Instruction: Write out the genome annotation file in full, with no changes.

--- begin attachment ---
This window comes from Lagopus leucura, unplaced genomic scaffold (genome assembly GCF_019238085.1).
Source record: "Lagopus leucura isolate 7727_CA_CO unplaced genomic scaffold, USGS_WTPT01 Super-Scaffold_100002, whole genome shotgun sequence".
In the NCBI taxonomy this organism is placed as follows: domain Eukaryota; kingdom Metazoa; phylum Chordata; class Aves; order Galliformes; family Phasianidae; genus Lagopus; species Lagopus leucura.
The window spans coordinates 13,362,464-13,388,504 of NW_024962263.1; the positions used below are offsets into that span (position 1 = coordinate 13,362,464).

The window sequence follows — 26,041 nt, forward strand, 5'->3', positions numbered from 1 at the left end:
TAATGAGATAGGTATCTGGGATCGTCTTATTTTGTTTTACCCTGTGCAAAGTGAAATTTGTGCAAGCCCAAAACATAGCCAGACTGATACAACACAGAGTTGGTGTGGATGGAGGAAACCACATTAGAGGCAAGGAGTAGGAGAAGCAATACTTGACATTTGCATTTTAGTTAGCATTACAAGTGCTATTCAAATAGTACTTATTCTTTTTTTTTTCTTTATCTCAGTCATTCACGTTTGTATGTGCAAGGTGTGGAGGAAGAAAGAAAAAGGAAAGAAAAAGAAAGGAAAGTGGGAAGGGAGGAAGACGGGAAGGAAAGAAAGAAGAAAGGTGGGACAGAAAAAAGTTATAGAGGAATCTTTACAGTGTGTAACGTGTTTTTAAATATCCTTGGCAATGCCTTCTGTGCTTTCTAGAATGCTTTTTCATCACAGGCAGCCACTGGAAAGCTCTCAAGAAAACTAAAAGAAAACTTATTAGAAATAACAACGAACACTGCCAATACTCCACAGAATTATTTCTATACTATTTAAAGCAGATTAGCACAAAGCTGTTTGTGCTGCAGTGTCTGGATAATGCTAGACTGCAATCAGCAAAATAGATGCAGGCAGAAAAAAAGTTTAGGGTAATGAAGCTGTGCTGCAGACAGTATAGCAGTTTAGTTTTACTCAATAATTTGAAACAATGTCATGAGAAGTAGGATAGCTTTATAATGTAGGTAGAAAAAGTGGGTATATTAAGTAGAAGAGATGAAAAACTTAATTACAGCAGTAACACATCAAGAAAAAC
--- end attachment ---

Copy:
This window comes from Lagopus leucura, unplaced genomic scaffold (genome assembly GCF_019238085.1).
Source record: "Lagopus leucura isolate 7727_CA_CO unplaced genomic scaffold, USGS_WTPT01 Super-Scaffold_100002, whole genome shotgun sequence".
In the NCBI taxonomy this organism is placed as follows: domain Eukaryota; kingdom Metazoa; phylum Chordata; class Aves; order Galliformes; family Phasianidae; genus Lagopus; species Lagopus leucura.
The window spans coordinates 13,362,464-13,388,504 of NW_024962263.1; the positions used below are offsets into that span (position 1 = coordinate 13,362,464).

The window sequence follows — 26,041 nt, forward strand, 5'->3', positions numbered from 1 at the left end:
TAATGAGATAGGTATCTGGGATCGTCTTATTTTGTTTTACCCTGTGCAAAGTGAAATTTGTGCAAGCCCAAAACATAGCCAGACTGATACAACACAGAGTTGGTGTGGATGGAGGAAACCACATTAGAGGCAAGGAGTAGGAGAAGCAATACTTGACATTTGCATTTTAGTTAGCATTACAAGTGCTATTCAAATAGTACTTATTCTTTTTTTTTTCTTTATCTCAGTCATTCACGTTTGTATGTGCAAGGTGTGGAGGAAGAAAGAAAAAGGAAAGAAAAAGAAAGGAAAGTGGGAAGGGAGGAAGACGGGAAGGAAAGAAAGAAGAAAGGTGGGACAGAAAAAAGTTATAGAGGAATCTTTACAGTGTGTAACGTGTTTTTAAATATCCTTGGCAATGCCTTCTGTGCTTTCTAGAATGCTTTTTCATCACAGGCAGCCACTGGAAAGCTCTCAAGAAAACTAAAAGAAAACTTATTAGAAATAACAACGAACACTGCCAATACTCCACAGAATTATTTCTATACTATTTAAAGCAGATTAGCACAAAGCTGTTTGTGCTGCAGTGTCTGGATAATGCTAGACTGCAATCAGCAAAATAGATGCAGGCAGAAAAAAAGTTTAGGGTAATGAAGCTGTGCTGCAGACAGTATAGCAGTTTAGTTTTACTCAATAATTTGAAACAATGTCATGAGAAGTAGGATAGCTTTATAATGTAGGTAGAAAAAGTGGGTATATTAAGTAGAAGAGATGAAAAACTTAATTACAGCAGTAACACATCAAGAAAAAC